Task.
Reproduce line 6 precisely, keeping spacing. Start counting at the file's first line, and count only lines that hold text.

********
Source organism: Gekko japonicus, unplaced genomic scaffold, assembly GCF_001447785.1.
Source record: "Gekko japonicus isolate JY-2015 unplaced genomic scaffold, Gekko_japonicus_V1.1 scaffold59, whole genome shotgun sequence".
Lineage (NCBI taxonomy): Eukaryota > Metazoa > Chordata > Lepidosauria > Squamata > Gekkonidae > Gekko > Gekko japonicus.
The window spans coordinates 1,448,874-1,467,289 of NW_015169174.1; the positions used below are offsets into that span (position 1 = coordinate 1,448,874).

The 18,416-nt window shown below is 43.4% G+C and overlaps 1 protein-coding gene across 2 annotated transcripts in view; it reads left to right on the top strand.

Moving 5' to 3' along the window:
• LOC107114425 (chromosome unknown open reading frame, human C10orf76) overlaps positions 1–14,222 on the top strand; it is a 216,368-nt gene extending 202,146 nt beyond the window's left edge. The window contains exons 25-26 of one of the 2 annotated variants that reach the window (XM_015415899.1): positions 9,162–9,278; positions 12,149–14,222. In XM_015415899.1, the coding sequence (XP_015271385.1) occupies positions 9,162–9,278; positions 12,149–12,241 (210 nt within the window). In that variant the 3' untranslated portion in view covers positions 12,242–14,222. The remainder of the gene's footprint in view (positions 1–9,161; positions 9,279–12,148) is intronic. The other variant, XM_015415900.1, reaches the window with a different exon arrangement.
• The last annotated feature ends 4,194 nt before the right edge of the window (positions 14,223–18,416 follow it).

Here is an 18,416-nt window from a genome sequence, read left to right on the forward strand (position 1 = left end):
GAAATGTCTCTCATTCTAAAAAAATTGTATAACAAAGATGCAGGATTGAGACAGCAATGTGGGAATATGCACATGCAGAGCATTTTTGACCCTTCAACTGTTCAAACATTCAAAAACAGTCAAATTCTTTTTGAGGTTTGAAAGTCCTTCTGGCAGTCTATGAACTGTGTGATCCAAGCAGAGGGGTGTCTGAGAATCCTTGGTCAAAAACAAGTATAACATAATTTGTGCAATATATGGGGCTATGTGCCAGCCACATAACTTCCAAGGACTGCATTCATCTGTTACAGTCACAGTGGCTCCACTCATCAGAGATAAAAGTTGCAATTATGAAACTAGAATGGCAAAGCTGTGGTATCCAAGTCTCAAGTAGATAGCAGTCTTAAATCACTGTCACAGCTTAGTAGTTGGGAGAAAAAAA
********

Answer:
Moving 5' to 3' along the window: